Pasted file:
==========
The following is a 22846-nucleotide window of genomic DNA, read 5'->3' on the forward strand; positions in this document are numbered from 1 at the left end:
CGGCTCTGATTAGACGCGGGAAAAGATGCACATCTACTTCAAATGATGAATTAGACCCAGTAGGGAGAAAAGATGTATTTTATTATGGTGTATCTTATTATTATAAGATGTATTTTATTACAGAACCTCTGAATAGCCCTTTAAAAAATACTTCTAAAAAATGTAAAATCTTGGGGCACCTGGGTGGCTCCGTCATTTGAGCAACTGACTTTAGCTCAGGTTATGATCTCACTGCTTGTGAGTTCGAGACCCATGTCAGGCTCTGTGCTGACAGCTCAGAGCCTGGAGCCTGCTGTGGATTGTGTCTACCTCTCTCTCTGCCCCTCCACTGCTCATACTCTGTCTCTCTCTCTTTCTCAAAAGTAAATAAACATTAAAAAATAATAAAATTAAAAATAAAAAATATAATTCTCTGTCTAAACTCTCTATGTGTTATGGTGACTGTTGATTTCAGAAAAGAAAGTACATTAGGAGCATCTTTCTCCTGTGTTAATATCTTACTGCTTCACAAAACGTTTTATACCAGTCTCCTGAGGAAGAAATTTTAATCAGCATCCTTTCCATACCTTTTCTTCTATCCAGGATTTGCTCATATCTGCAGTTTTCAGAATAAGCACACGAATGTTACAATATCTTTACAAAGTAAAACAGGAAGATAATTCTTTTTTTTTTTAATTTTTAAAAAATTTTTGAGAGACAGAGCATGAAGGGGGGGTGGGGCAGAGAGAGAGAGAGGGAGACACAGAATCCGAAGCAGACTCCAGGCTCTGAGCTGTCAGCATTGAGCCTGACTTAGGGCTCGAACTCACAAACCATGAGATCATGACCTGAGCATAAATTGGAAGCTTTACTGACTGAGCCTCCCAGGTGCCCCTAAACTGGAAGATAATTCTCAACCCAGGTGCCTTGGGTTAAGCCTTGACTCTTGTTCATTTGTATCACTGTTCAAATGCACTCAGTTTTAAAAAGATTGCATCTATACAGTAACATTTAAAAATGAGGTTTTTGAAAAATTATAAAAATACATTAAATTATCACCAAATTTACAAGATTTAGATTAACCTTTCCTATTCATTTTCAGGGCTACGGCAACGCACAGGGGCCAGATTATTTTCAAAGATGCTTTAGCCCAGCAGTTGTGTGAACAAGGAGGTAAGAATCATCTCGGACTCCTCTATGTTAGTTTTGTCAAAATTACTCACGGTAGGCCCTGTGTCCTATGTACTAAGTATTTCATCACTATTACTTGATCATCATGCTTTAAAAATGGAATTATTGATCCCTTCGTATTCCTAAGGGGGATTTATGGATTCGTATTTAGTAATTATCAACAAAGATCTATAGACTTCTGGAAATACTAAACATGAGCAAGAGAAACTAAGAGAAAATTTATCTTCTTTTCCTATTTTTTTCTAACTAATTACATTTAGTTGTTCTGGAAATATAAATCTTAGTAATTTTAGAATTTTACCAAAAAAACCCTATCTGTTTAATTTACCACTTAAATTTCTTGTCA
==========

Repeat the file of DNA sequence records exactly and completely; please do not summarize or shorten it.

The following is a 22846-nucleotide window of genomic DNA, read 5'->3' on the forward strand; positions in this document are numbered from 1 at the left end:
CGGCTCTGATTAGACGCGGGAAAAGATGCACATCTACTTCAAATGATGAATTAGACCCAGTAGGGAGAAAAGATGTATTTTATTATGGTGTATCTTATTATTATAAGATGTATTTTATTACAGAACCTCTGAATAGCCCTTTAAAAAATACTTCTAAAAAATGTAAAATCTTGGGGCACCTGGGTGGCTCCGTCATTTGAGCAACTGACTTTAGCTCAGGTTATGATCTCACTGCTTGTGAGTTCGAGACCCATGTCAGGCTCTGTGCTGACAGCTCAGAGCCTGGAGCCTGCTGTGGATTGTGTCTACCTCTCTCTCTGCCCCTCCACTGCTCATACTCTGTCTCTCTCTCTTTCTCAAAAGTAAATAAACATTAAAAAATAATAAAATTAAAAATAAAAAATATAATTCTCTGTCTAAACTCTCTATGTGTTATGGTGACTGTTGATTTCAGAAAAGAAAGTACATTAGGAGCATCTTTCTCCTGTGTTAATATCTTACTGCTTCACAAAACGTTTTATACCAGTCTCCTGAGGAAGAAATTTTAATCAGCATCCTTTCCATACCTTTTCTTCTATCCAGGATTTGCTCATATCTGCAGTTTTCAGAATAAGCACACGAATGTTACAATATCTTTACAAAGTAAAACAGGAAGATAATTCTTTTTTTTTTTAATTTTTAAAAAATTTTTGAGAGACAGAGCATGAAGGGGGGGTGGGGCAGAGAGAGAGAGAGGGAGACACAGAATCCGAAGCAGACTCCAGGCTCTGAGCTGTCAGCATTGAGCCTGACTTAGGGCTCGAACTCACAAACCATGAGATCATGACCTGAGCATAAATTGGAAGCTTTACTGACTGAGCCTCCCAGGTGCCCCTAAACTGGAAGATAATTCTCAACCCAGGTGCCTTGGGTTAAGCCTTGACTCTTGTTCATTTGTATCACTGTTCAAATGCACTCAGTTTTAAAAAGATTGCATCTATACAGTAACATTTAAAAATGAGGTTTTTGAAAAATTATAAAAATACATTAAATTATCACCAAATTTACAAGATTTAGATTAACCTTTCCTATTCATTTTCAGGGCTACGGCAACGCACAGGGGCCAGATTATTTTCAAAGATGCTTTAGCCCAGCAGTTGTGTGAACAAGGAGGTAAGAATCATCTCGGACTCCTCTATGTTAGTTTTGTCAAAATTACTCACGGTAGGCCCTGTGTCCTATGTACTAAGTATTTCATCACTATTACTTGATCATCATGCTTTAAAAATGGAATTATTGATCCCTTCGTATTCCTAAGGGGGATTTATGGATTCGTATTTAGTAATTATCAACAAAGATCTATAGACTTCTGGAAATACTAAACATGAGCAAGAGAAACTAAGAGAAAATTTATCTTCTTTTCCTATTTTTTTCTAACTAATTACATTTAGTTGTTCTGGAAATATAAATCTTAGTAATTTTAGAATTTTACCAAAAAAACCCTATCTGTTTAATTTACCACTTAAATTTCTTGTCA